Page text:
Everything is Canceled! A Guide to Supporting Local Anyway

So many things are out of our control. The impact of a quickly spreading virus? Yep, that’s top of the list. Unfortunately, among the hardest hit by these unexpected downturns are the small, local businesses we know and love. Now more than ever, shopping locally to sustain your favorite entrepreneurs is important. Here are some suggestions:

More Asian Food, Please

If you’re healthy and able to eat out, try to steer your dollars toward restaurants serving up your favorite Asian dishes: They’re among businesses impacted most severely by the novel coronavirus. We probably don’t need to remind you, but Silk Thai has some of the best Thai food around (yep, you see them year after year in our Best Of coverage). We’re also big fans of Pho King in Hilltop, Narai Asian Cuisine in Olympia, and Kwan Tip Thai in Federal Way. (Tip: If you have a gluten allergy, Mio Sushi at Point Ruston should be your go-to: They use gluten-free sauce!) You probably have your own favorites — just don’t forget to show them extra love!

Market Blues

Tacoma loves our many markets, and the many vendors — from food trucks to artists — love Tacoma back. With some big show cancellations like the Fieldhouse Flea Market at the University of Puget Sound and the upcoming Tacoma Night Markets at Alma Mater and the Museum of Glass, a lot of local makers are feeling the squeeze. If you’re able, now is a great time to order from peoples’ online stores to help keep them afloat.

  • Jewelry: We love happy fox studio jewelry made by Tacoma resident Alison Bishins from reclaimed materials. Those looking for minimalistic pieces that are quirky and environmentally friendly should definitely check it out. Plus, you can buy things straight through Instagram, making it a super-easy business to support remotely. Also check out: Magpie Mouse Studios, Squirrel vs Coyote, and Splendor and Stone
  • Clothes: Cocobolo has a wide selection of wonderfully curated vintage clothes, as well as locally made pieces that are high-quality, beautiful, and built to last. The women-owned business has a great brick-and-mortar store in downtown Tacoma, but their online shop is also constantly updated, and story sales on Instagram make it easy to snag whatever latest piece you’ve have your eye on. Also check out: Urban Xchange, Beleza Ropa, and Good Vibes Vintage & Resale
  • Candles: If you’re going to be spending more time at home, might as well cozy it up, right? We’re big fans of En Light Candle Co., which uses pure soy wax and scented oils that are all phthalate free. They also have an option to sign up for a monthly candle subscription box. Also check out: Flat Circle Candle Co., Defiant Candle Co., and Wax and Wool Etc.
  • Food: If you’ve never had Jan Parker Cookery’s locally famous Filipino food, you seriously are missing out. She’ll be at the Proctor Farmers Market tomorrow, March 14 from 10 a.m. to 1 p.m. — the farmers market, like grocery stores and other retail spaces, is not confined by Gov. Jay Inslee’s ban on events with more than 250 people. If you don’t want to be in a public space, you can sign up for a private cooking class or check out one of her recipes online.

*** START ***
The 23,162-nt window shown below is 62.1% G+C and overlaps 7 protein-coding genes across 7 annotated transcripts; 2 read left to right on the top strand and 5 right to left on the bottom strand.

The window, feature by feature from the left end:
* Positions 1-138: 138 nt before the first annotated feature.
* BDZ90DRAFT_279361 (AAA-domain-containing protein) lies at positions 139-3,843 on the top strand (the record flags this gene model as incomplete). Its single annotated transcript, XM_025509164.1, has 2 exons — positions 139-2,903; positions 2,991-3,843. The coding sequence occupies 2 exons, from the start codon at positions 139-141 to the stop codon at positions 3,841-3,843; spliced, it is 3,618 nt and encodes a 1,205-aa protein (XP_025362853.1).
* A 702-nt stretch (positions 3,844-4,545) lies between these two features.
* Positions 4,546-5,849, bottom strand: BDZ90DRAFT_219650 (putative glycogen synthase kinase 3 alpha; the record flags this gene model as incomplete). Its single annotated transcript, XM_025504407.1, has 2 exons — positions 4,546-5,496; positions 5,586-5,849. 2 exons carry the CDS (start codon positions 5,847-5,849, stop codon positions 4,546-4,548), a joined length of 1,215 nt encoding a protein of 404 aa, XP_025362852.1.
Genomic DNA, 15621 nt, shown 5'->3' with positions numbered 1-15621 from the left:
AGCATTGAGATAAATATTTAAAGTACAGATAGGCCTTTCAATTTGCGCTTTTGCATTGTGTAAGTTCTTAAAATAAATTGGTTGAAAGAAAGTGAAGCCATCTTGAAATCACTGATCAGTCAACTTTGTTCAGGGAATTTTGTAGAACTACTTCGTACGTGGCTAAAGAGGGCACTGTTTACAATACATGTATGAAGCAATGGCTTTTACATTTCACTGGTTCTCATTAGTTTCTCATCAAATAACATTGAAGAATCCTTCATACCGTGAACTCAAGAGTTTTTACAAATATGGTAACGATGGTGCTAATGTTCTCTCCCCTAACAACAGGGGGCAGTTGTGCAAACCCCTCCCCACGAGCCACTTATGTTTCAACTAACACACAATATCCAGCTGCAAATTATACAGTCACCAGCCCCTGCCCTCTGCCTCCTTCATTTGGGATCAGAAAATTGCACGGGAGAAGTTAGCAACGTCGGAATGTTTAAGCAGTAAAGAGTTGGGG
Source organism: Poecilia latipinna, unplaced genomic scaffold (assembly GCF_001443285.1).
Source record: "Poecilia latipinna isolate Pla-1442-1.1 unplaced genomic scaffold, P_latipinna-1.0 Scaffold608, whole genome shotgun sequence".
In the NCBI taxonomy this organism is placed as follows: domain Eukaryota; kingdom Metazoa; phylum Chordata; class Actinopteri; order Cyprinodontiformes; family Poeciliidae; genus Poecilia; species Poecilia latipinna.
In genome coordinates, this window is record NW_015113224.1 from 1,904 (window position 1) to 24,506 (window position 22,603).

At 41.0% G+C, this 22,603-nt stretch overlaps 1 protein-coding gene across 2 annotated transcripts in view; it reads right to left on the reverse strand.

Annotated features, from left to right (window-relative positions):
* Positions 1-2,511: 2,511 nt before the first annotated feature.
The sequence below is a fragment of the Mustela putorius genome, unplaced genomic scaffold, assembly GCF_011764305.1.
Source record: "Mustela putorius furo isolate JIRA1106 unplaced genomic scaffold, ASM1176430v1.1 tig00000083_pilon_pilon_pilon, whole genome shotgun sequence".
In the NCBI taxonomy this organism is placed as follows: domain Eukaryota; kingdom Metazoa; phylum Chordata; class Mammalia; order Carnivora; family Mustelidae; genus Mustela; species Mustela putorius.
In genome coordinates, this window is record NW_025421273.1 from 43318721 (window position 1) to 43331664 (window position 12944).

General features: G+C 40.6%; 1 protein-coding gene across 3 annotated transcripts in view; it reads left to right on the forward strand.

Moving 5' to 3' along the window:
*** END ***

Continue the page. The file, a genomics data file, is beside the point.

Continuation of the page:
• Other cool stuff: Local makers are creating wonderful things with their hands in the South Sound left and right, from intricate and snarky cross stitch creations (koezee) and unexpected letter press art (The Arts & Crafts Press) to scientifically accurate botanical paintings (Kiri Bolles Art) and encouraging drawings printed on t-shirts, bags, and more (Lovesome Dove).

A Calm Escape

It’s no secret that we’re big fans of Yoga Wild, the relatively young yoga company that makes the practice accessible to all through a generous pay scale, multiple location offerings, and intentional workshops on race and gender. Sign up for one of its classes if you need to take an hour for yourself to calm down after a long day of working from home. If you’re unable to leave your house, you can still buy a gift card, t-shirt, therapy ball, and/or beanie on its website to help them out. (Tip: Use this method to support all of your favorite service-oriented companies: Even if you can’t physically go out and enjoy them, they often have merchandise or gift cards available that will help to keep them afloat.)

A Night Out

We love you, The Grand Cinema! Another Best Of favorite year after year, this nonprofit movie theater is simply the best. Right now, it’s only open through Monday, March 16 and filling theaters to 50 percent capacity to allow for social distancing. Despite its adopted policies to deep clean all spaces and monitor employees and volunteers for symptoms, the theater announced Friday that it would be temporarily closing to further slow the spread of the virus. We’ll be getting our popcorn fix in before Monday, trying to decide on films like Emma, Wendy, and Portrait of a Lady on Fire. Two special screening will be exemptions from the closure: Miss Fisher and the Crypt of Tears — playing Friday, March 20; Saturday, March 21; and Tuesday, March 24 — as well as Fantastic Fungi — playing Tuesday, March 26. It’s scheduled to reopen in May, but consider donating to this nonprofit community fixture in the meantime.

Small Business Spotlight

We want to continue to highlight the local companies that make our community great, so our sister publication, South Sound Business, is launching a new, weekly section called “Small Business Spotlight.” If you are a small business owner or are a member of a small business that is interested in being featured in this new section, email stories@premiermedia.net with your contact information and a brief description of your company.

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is an assistant editor at South Sound magazine. Email her.
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